I think most of us have had to deal with having fill-in players join our teams for a game or two. In general, it can be a great thing. It’s nice to know that you won’t have to forgo playing because a player can’t make it on a certain weekend, and it’s just part of the “business”.
Sometimes travel teams have trouble getting players to commit for games every weekend, which is understandable because you know…LIFE. But, (and there is a but here) it can be an upsetting issue for both the parents and players of the original team and also the fill-in players, if it’s not handled right.
What is a fair scenario for these players? One problem from the coach’s perspective is that he or she must decide what this player’s role will be for the games he’s participating in.
Also, from the perspective of the fill-in player, there is a level of feeling like an “outsider” with an established team that must be taken into account. They’re kids and we want them to feel comfortable playing with our team.
Then there is the issue of giving playing time to a fill-in player, hence taking time away from the original players on the team. These different issues can upset players and parents. It’s not the end-of-the-world kind of upset, but we are human.
One thing that has always bothered me about fill-in players is that sometimes they are treated like they are doing our team a favor. Some coaches will allow them to avoid paying the tournament fees that the other families are paying and that can cause irritation among the parents.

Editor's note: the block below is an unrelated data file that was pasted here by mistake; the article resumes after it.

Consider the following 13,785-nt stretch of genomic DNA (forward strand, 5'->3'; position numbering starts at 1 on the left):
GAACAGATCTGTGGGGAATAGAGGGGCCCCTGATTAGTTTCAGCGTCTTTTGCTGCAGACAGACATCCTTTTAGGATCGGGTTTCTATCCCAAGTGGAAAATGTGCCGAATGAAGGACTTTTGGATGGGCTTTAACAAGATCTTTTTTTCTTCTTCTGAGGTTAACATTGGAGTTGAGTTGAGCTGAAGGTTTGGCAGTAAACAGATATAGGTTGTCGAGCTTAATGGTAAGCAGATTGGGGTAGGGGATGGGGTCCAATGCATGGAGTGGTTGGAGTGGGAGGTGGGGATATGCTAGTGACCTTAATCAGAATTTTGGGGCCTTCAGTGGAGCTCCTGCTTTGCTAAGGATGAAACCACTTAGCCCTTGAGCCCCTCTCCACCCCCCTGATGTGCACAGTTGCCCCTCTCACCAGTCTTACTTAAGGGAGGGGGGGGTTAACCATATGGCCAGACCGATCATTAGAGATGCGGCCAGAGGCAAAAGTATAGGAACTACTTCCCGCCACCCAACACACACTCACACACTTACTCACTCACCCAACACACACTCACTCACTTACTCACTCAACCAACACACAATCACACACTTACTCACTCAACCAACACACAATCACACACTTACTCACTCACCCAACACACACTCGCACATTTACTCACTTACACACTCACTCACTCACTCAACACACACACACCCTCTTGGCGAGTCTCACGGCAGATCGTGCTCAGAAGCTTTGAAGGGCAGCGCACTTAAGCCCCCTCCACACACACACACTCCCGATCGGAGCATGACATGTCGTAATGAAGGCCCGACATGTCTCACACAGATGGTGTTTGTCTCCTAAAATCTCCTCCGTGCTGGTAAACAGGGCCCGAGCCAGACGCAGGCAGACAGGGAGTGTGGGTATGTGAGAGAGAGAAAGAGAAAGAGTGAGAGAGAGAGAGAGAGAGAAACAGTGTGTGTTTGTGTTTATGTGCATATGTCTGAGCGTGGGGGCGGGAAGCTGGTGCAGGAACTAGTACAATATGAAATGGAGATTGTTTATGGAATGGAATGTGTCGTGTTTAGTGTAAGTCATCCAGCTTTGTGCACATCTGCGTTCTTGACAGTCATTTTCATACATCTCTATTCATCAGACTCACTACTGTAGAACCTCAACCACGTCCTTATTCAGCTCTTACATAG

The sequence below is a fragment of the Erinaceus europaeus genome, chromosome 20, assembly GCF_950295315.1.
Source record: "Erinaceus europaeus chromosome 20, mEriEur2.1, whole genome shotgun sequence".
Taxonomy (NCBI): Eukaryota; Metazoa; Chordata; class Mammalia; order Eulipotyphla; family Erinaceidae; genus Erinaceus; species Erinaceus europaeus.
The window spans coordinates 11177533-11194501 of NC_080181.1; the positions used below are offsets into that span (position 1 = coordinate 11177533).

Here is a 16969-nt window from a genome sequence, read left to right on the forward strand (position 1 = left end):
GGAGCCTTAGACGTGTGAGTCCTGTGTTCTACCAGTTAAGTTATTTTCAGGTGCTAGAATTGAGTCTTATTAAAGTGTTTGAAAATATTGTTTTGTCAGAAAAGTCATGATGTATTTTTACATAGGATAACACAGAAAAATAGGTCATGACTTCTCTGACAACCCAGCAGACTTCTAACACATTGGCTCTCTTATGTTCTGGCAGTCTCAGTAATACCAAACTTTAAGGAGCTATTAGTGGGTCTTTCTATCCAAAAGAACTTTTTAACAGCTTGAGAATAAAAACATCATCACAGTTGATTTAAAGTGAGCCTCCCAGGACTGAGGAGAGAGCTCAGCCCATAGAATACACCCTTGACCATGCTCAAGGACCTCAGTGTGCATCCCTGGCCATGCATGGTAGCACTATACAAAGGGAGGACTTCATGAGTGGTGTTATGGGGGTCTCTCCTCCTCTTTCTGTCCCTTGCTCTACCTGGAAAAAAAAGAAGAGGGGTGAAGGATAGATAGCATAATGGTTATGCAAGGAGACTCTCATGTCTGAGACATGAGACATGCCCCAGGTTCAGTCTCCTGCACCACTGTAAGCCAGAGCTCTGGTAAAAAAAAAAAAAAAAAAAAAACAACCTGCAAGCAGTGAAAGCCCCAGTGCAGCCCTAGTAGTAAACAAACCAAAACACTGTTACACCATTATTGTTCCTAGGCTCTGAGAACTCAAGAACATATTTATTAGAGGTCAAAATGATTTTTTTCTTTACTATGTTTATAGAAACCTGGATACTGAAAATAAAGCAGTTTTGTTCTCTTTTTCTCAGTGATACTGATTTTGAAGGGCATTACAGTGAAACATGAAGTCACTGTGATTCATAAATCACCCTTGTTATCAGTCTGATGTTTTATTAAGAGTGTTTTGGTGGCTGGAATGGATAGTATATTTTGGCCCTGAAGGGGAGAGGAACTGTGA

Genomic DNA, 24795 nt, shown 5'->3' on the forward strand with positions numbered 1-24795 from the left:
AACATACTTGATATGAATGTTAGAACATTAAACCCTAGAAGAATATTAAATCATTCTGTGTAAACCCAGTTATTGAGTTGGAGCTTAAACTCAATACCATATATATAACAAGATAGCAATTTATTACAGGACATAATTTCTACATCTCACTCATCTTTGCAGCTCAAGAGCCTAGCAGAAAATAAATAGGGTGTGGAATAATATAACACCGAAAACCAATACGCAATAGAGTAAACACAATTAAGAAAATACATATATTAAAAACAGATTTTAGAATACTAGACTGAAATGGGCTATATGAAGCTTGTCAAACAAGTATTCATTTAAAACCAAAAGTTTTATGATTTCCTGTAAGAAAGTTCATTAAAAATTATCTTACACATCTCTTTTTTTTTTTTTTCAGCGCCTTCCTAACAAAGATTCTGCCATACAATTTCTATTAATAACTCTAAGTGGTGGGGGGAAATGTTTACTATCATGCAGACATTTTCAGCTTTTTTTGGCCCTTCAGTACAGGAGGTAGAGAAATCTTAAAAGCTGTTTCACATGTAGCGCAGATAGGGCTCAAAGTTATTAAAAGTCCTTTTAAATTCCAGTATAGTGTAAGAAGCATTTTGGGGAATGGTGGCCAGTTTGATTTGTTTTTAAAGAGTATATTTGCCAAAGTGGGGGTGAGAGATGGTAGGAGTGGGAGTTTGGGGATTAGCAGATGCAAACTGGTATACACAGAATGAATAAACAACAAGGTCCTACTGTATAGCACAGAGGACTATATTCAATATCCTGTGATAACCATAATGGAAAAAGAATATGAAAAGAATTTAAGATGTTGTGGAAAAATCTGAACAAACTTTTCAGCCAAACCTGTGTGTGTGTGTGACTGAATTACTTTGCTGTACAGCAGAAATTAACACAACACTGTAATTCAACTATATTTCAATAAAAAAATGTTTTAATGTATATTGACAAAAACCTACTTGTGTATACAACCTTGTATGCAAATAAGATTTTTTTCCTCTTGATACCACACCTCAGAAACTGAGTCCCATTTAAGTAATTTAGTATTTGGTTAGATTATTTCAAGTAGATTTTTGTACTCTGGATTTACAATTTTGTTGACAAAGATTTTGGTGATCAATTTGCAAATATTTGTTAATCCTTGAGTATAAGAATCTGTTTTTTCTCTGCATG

I feel like every game for a player is an opportunity to play and therefore, they should contribute to the cost of the game whether they are filling in or not. It is their opportunity as much as it is my kid’s. Not asking for the family to contribute to the cost the rest of the parents have to bear creates a feeling that the kid is a special player and it certainly can cause sour feelings among the team parents.
My son has been asked several times over the years to be a fill-in player and I have always felt uncomfortable when he stepped into another player’s position, or when we offered to pay were waved off with, “Don’t worry about it.” And I felt the glares of the parents when my kid went to shortstop or batted first. Maybe it was real or maybe it was just my own guilt, but I just didn’t feel quite right about it.
Whatever the situation brings, we have to remember that life and sports can be complicated. Not everything is going to work out perfectly and we have to be flexible. Life is really too short to worry about all of these details, and hopefully your regular players won’t miss many games so this won’t happen very often.
Knowing how to be a good sports parent is not something we’re born with, and it requires us to navigate these issues carefully so our kids learn but don’t become entitled without hard work.
In the long run, the most important thing to instill in your kids is doing their best, hustling, and being great team players. That way, whether he is asked to be a fill-in, or is one of the players who may be giving up his spot for a fill-in player, he’s considered invaluable and is judged on the desire for the team to win.